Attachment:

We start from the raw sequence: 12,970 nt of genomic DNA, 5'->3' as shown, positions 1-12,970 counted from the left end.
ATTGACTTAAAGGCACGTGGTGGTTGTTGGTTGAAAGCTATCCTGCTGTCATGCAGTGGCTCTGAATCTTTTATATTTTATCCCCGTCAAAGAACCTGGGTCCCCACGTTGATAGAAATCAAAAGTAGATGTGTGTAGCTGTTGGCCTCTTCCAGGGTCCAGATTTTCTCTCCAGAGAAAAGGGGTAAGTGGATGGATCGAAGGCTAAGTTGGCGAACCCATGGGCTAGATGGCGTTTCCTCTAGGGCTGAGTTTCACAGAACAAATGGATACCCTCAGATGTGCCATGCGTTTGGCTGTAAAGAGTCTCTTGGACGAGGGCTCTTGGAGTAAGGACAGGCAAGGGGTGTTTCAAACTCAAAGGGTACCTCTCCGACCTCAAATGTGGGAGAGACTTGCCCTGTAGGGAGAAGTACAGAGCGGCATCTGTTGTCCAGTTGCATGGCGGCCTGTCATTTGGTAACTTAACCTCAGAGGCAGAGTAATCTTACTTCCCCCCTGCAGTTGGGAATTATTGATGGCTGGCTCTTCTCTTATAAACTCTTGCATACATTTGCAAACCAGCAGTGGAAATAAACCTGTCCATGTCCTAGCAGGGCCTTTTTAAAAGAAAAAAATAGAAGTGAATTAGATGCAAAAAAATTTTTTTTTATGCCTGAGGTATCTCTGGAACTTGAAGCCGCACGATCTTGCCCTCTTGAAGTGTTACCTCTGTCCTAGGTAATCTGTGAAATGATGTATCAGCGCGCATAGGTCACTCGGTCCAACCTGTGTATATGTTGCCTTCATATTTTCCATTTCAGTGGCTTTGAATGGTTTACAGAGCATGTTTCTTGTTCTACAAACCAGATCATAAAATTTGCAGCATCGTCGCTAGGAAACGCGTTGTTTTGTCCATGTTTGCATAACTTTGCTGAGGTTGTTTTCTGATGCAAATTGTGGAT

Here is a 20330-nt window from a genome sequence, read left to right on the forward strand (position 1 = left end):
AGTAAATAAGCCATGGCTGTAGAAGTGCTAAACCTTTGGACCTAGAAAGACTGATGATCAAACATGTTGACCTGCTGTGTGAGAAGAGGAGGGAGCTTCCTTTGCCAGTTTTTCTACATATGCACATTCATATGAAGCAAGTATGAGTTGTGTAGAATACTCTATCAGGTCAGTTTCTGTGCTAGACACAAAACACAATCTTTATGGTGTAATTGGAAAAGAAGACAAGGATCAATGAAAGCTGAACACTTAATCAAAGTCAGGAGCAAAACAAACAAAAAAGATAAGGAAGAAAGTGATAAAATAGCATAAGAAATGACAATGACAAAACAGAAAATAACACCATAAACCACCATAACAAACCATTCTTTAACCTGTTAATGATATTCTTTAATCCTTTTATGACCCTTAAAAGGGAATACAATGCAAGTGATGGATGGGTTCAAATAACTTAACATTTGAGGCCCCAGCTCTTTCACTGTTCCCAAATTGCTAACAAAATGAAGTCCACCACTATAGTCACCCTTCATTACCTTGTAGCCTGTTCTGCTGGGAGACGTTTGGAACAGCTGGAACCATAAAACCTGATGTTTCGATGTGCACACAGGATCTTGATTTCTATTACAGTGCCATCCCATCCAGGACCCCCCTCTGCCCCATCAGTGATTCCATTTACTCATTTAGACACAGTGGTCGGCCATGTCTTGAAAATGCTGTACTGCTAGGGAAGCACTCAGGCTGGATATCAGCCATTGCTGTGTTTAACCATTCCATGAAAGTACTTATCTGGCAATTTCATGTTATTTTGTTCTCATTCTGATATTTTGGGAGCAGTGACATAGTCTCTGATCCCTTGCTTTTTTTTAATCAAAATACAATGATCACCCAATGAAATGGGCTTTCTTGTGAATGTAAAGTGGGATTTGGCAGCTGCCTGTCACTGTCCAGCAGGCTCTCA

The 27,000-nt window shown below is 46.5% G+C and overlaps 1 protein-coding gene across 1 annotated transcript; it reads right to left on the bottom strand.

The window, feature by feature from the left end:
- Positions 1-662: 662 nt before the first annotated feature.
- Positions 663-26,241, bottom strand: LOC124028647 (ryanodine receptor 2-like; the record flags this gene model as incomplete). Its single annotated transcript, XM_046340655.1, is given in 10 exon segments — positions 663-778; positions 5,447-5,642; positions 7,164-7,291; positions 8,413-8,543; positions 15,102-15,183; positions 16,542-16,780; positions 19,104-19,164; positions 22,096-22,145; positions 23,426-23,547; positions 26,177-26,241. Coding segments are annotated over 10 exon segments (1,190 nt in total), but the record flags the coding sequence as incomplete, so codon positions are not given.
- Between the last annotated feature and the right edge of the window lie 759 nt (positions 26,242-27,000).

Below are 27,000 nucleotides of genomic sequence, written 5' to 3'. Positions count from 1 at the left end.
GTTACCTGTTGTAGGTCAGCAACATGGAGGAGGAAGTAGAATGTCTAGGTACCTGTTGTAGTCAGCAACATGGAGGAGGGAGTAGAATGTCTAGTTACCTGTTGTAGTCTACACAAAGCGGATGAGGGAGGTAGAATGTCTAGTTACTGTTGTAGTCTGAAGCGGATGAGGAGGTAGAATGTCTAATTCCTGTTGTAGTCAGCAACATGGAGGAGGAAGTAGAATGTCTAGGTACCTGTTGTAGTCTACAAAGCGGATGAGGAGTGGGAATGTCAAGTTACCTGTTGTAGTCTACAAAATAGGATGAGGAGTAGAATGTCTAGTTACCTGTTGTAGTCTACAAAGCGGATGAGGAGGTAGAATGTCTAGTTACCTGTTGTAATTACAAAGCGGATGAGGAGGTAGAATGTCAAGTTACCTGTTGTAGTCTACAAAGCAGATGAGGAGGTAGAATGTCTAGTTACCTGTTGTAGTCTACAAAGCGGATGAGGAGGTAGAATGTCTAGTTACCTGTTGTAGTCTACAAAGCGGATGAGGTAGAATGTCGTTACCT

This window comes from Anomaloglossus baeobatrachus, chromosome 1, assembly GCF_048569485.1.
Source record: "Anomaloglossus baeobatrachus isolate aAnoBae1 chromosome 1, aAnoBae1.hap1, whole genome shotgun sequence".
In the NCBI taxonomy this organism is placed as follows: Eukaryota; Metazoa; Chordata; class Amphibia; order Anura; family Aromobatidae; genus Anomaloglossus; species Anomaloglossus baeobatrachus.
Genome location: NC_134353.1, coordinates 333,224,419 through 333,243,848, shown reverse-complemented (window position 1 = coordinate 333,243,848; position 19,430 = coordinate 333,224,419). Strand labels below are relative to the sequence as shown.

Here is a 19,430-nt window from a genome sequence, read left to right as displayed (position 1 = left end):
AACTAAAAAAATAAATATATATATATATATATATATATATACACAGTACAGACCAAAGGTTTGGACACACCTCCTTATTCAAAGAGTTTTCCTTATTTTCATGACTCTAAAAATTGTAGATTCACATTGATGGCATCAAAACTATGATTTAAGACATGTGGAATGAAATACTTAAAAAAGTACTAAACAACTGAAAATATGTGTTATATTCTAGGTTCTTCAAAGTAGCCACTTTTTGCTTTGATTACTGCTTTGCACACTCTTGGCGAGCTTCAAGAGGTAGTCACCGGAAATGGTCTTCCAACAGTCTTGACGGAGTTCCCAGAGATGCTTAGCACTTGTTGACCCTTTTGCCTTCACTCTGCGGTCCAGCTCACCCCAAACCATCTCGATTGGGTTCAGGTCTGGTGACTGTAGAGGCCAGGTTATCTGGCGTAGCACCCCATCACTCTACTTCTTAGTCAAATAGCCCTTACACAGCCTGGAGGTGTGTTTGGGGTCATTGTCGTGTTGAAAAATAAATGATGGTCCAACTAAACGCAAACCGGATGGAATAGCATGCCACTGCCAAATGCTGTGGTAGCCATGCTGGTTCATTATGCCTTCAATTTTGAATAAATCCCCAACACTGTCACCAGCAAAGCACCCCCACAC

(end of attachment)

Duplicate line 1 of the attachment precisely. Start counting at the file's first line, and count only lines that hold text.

We start from the raw sequence: 12,970 nt of genomic DNA, 5'->3' as shown, positions 1-12,970 counted from the left end.